Rep. Cawthorn ups ante, sues NC Board of Elections to prevent challenge to his candidacy

RALEIGH, N.C. (WTVD) -- Republican congressman Madison Cawthorn on Tuesday filed a new lawsuit in federal court aimed at those who are attempting to block him from running for reelection.

The original challenge was filed last month by a group of North Carolina voters urging the state board of elections to disqualify Cawthorn because of his participation in the January 6th rally in Washington that preceded a violent riot on Capitol Hill.

"Running for office is not only a great privilege, it is a right protected under the Constitution," Rep. Cawthorn, who represents parts of Western North Carolina, said. "I love this country and have never engaged in, or would ever engage in, an insurrection against the United States. Regardless of this fact, the Disqualification clause and North Carolina's Challenge Statute is being used as a weapon by liberal Democrats to attempt to defeat our democracy by having state bureaucrats, rather than the People, choose who will represent North Carolina in Congress. I'm defending not only my rights, but the right of the People to democratically elect their representatives."

The 14th Amendment to the U.S. Constitution reads the no one can serve in Congress "who, having previously taken an oath, as a member of Congress...to support the Constitution of the United States, shall have engaged in insurrection or rebellion against the same."

North Carolina state statutes, moreover, give voters the right to challenge a candidate's running for office if there is "reasonable suspicion or belief," and the person accused may have the burden to prove his or her eligibility and "show by a preponderance of the evidence" of qualifications to run.

If the challenge were to move forward, therefore, Cawthorn would essentially have to testify under oath about his role on January 6th, as well as his conversations with former President Donald Trump about efforts to delegitimize and/or overturn the 2020 election.

"I'm defending not only my rights, but the right of the People to democratically elect their representatives," Cawthorn added.

According to Cawthorn's attorneys, "this burden shifting turns our legal system on its head" and thus "violates the congressman's First Amendment rights by triggering a government investigation based solely upon a Challenger's 'reasonable suspicion.'"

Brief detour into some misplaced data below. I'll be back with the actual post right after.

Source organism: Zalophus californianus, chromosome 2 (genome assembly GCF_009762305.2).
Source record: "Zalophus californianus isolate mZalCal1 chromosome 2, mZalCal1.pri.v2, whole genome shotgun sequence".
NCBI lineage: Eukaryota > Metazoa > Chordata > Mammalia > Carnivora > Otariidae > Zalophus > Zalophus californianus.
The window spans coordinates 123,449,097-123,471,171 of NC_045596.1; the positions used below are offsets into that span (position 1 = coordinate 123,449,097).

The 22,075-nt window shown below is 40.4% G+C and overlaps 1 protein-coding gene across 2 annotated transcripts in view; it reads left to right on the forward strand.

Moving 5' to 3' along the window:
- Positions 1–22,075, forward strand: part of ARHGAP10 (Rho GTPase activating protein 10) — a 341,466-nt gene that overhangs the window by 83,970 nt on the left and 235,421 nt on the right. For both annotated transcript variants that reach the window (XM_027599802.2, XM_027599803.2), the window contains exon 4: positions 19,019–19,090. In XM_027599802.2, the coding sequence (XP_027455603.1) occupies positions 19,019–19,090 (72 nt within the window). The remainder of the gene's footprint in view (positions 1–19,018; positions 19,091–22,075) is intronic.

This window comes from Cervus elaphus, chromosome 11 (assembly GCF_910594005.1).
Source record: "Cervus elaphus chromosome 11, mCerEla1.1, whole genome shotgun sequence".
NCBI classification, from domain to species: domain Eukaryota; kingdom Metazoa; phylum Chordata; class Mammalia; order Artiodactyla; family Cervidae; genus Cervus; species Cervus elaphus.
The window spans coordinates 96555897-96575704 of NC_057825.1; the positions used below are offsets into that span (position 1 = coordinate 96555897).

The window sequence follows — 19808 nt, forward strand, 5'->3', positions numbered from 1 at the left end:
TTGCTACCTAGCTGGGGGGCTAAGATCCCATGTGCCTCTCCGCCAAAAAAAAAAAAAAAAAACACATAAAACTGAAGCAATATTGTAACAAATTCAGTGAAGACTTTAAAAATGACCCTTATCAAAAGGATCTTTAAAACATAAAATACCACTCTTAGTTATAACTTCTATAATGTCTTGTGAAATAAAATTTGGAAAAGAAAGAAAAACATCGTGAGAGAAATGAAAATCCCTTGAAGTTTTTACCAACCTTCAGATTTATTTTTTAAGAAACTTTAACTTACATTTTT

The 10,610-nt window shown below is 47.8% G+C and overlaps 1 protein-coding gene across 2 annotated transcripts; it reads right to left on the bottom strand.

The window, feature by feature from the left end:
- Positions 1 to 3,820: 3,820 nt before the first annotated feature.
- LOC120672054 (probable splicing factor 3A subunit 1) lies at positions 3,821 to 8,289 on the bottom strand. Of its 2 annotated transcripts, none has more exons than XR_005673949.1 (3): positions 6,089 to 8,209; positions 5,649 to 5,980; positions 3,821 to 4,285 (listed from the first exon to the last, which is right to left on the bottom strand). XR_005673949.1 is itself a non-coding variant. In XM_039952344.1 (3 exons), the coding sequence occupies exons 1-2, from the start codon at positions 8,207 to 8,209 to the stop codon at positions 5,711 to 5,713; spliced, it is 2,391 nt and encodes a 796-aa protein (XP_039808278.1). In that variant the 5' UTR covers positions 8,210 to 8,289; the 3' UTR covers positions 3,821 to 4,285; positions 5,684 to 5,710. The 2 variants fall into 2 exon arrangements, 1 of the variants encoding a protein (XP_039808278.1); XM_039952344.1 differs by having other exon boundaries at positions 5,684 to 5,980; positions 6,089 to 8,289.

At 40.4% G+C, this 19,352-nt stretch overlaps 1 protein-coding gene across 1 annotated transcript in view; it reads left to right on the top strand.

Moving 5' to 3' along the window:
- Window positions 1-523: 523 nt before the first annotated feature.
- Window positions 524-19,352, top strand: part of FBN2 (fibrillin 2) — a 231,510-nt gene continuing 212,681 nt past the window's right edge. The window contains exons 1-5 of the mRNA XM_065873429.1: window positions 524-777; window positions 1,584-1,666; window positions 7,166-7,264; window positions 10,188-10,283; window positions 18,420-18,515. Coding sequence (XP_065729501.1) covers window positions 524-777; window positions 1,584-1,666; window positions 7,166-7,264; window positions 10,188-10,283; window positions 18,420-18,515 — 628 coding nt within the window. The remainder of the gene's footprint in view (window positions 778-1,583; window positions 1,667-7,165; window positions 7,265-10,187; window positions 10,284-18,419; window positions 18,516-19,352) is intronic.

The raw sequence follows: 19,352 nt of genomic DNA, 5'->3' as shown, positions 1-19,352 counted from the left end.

The complaint, filed in the Eastern District of North Carolina Federal Court, also claims the state statute compromises Due Process, and unfairly contradicts the power of Congress to determine eligibility requirements for its own members.

Attorneys also cite the Amnesty Act of 1872 which paved the way for some members of the Confederacy to serve in the U.S. government.

"North Carolina's law is unjust and unconstitutional as applied to Rep. Cawthorn," Cawthorn's attorney, James Bopp, Jr. said. "The Challenge Statute violates fundamental principles of rights to free speech, due process, and federal law. Requiring someone to prove he didn't do something based upon the barest of 'suspicions' is patently unfair and unconstitutional."

Cawthorn's growing profile in North Carolina

Since his election in 2020, the 26-year-old has emerged as one of the most outspoken conservatives in the House. Though he earlier condemned the Jan. 6 riot at the Capitol--and recognized President Joe Biden as the legitimate winner of the election--he has since become a vociferous defender of former President Donald Trump and his claims of widespread election fraud.

Cawthorn, a new member of the House Freedom Caucus, has also been on the offensive to reshape Republican politics in the state and across the country.

"Liberty and freedom must be defended in the People's House by patriots who are unafraid to challenge the status quo and stand for what is right," Cawthorn said in October. "That means upholding promises made to the American people, not selling out to the Swamp."

Last year, Cawthorn sent shockwaves through North Carolina's political establishment when he announced he would switch districts in 2022 from his home area of western North Carolina to a newly drawn district near Charlotte that was widely considered to be an opportunity for N.C. House Speaker Tim Moore to run for Congress.

The decision, apparently, was just one move in a broader strategy to reshape the NCGOP's congressional delegation, as ABC11 obtained a political document produced by Cawthorn titled "Congressman Cawthorn's Plan for North Carolina," which contains a map of North Carolina's newly approved congressional districts. The map also contains the names and pictures of the candidates Cawthorn envisions running for 11 of 14 districts, all of which are forecasted to be either landslide victories for Republicans or in just one case, a highly competitive race.

The map, however, may have broken several ethics rules because of its use of official congressional resources.

The Associate Press contributed to this report.
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